Broadband internet funding programs for rural areas are also provided through the U.S. Department of Agriculture. For example, since 2002, Idaho has been granted $11 million through the Community Connect Award, said Joe Bradley, general field representative, rural development, for the rural utilities service telecommunications program. In the past few years, however, Idaho hasn’t gotten any funding from that program, because it applies only to regions with no broadband internet whatsoever.

And even the USDA programs won’t necessarily reach every Idahoan. “Will it reach everybody? Will it reach four people in the middle of nowhere for $3 million? It’s not going to happen,” said Layne Bangerter, state director for rural development, whose house in Melba has to use a combination of satellite internet and data service through Verizon cell service. “The bottom line is we definitely have some gaps.”

Future hazy, try again later

It isn’t clear, though, how much federal investment may be available in the future. While President Donald Trump signed two presidential orders on Jan. 8 intended to improve rural broadband access by making it easier to build infrastructure on federal lands, critics pointed out that the budget he proposed in spring 2017 eliminated the $10 million Rural Utilities Service broadband grants program. “That does far more damage than any of the good his orders would present,” said Christopher Mitchell, director of community broadband networks for the Institute for Local Self-Reliance, a 44-year-old Minneapolis nonprofit focused on community development policies. In addition, the CAF program ends in 2020, and nothing is yet slated to take its place, according to Mark Wigfield, deputy director of the FCC’s office of media relations.

photo of layne bangerter
Layne Bangerter

On the USDA side, the availability of funding will be part of the farm bill; it expires later this year and a new one has not yet been drafted, Bangerter said. However, both President Trump and Secretary of Agriculture Sonny Perdue have vowed to improve broadband internet access in rural America, he said. When he met Perdue and Anne Hazlett, who heads the rural development agencies, “the first thing they said was, “How’s broadband in Idaho?’” he said, “I’m part of that, so kids don’t have to do their homework at McDonald’s (where there’s Wi-Fi),” he said. “I want to make them have every advantage they possibly can. I’m not going to say everyone will get covered, but we’re going to improve it.”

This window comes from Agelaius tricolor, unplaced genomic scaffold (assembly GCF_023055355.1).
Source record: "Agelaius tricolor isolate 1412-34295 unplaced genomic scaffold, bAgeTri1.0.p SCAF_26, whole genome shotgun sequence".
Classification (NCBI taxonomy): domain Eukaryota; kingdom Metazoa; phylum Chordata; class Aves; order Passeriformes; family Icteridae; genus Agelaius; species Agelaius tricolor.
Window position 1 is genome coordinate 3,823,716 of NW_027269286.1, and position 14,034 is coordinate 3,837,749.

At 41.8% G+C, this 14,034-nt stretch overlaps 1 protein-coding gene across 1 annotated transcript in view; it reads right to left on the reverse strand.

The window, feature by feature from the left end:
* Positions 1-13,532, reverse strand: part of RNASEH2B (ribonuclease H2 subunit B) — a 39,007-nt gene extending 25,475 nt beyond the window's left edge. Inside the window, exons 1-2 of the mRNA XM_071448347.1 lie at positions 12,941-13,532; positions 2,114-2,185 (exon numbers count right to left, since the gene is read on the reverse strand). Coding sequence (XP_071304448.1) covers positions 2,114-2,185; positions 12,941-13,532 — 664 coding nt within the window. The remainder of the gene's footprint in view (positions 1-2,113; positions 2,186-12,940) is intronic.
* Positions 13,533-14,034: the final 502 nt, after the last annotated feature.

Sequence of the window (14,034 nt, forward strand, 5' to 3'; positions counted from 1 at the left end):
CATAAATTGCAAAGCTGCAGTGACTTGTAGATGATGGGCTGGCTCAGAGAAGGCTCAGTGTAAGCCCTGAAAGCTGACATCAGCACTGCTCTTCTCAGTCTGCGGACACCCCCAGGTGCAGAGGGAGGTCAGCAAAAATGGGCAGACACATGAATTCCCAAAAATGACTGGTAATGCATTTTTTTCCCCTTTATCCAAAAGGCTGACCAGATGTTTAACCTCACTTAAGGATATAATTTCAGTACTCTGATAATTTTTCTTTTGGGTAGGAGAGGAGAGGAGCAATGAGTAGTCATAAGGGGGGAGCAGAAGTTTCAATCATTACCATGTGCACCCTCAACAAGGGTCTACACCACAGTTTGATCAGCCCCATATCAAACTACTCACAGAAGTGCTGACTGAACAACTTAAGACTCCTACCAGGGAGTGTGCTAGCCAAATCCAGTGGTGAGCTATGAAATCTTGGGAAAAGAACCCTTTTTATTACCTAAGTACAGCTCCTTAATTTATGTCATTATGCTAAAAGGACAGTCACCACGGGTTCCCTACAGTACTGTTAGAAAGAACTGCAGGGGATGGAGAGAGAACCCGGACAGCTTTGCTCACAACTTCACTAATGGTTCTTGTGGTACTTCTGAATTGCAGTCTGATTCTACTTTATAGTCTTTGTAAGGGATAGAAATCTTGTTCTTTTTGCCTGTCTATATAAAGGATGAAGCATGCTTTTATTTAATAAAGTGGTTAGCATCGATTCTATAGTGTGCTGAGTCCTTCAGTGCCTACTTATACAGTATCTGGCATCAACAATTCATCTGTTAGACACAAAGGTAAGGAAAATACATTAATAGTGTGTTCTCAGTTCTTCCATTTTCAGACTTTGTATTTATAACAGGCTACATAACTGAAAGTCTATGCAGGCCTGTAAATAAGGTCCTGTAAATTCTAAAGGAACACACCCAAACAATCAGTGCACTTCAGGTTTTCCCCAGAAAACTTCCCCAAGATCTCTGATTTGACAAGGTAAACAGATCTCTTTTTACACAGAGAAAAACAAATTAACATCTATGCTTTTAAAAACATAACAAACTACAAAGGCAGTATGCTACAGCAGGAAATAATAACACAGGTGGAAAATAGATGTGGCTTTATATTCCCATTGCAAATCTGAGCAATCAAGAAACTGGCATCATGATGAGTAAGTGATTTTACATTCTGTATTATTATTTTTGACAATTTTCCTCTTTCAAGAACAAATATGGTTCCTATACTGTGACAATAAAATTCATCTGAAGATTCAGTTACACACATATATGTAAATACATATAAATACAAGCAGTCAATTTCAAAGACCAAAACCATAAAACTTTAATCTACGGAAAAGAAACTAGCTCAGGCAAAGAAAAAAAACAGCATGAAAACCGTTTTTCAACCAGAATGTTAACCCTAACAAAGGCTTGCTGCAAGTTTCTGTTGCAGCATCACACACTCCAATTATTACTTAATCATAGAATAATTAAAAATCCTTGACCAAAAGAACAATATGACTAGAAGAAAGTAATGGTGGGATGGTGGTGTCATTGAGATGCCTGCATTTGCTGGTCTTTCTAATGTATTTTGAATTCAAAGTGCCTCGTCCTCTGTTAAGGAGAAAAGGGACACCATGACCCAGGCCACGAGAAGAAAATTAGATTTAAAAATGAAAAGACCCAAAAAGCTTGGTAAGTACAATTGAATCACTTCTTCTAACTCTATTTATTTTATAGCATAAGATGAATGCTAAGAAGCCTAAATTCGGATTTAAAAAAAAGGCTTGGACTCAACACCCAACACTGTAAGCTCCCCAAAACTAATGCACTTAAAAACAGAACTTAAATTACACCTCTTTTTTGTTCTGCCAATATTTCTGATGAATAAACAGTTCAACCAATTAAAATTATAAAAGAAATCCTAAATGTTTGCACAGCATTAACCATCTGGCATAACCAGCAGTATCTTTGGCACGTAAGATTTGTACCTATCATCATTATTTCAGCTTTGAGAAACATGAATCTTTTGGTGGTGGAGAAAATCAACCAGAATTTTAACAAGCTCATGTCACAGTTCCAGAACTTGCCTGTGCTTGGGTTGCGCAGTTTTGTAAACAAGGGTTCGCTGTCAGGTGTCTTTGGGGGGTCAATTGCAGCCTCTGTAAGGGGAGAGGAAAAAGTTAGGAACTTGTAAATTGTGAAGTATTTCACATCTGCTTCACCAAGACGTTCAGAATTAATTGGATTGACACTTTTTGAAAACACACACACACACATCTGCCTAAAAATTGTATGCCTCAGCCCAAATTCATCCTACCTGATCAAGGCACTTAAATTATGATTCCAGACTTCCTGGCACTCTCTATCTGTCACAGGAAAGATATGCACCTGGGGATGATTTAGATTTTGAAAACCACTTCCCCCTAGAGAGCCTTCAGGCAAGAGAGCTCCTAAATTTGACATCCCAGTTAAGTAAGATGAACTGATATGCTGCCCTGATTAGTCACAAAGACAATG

“I don’t think it is a problem because I believe the federal government ultimately will be putting money into the rural telecommunications infrastructure,” agreed Gens Johnson, a rural telecommunications consultant who has worked on broadband internet grants in rural Idaho for more than a decade. In areas where providers like CenturyLink have declined because there is no business model, “that would be a classic case of ‘market failure’ and it’s an appropriate place for government activity,” she said.

In October, CenturyLink also requested permission from the FCC to experiment with fixed broadband wireless in the 3.4-3.7 GHz band, which could provide the next generation of telecommunications service. Fixed broadband uses a transmitter and a receiver on a home or business, rather than cabling, which makes it more suitable for rural areas. The company didn’t say in its FCC filing where or when it planned to offer the service.

photo of lieutenant governor brad little
Lt. Gov. Brad Little

“It is incredibly important for rural Idaho to have access and that we work with all stakeholders, including cities, and both existing and new utilities, to increase this access,” said Lt. Gov. Brad Little. “I come from rural Idaho, where we have seen technology change our traditional industries and provide previously unimagined economic opportunities. Broadband is at the core of  efforts to grow and diversify rural communities across Idaho, creating greater opportunities for residents and leveraging their strength as a great place to live and raise a family.”

When it comes to mapping coverage, the data is spotty

Part of the problem in improving broadband internet in rural Idaho is that it isn’t clear just what parts of Idaho are still lacking broadband internet, which, according to the most recent FCC definition, consists of a minimum of 25 mbps download speed and 3 mbps upload speed.

Idaho broadband access was mapped as part of the President Barack Obama-era American Recovery and Reinvestment Act, commonly known as the stimulus program, but the LinkIdaho broadband coverage map is based on data from June 2014 and the group’s white paper on Idaho broadband dates from 2012.

The Idaho Rural Partnership has a working group that is planning to update the information, said Timothy Solomon, regional business manager for Rocky Mountain Power in Rexburg, who convened the group in response to questions about Idaho’s rural broadband coverage by Lt. Gov. Brad Little.


Assistance for the unconnected

There are programs available to support broadband internet in rural areas.

  • Federal Communications Commission Connect America Fund II, which funds 10 Mbps down/1 Mbps up broadband development; CenturyLink received $500 million under the program in 2015 and is on track to complete 60 percent of the installations by the end of 2018, as specified by the program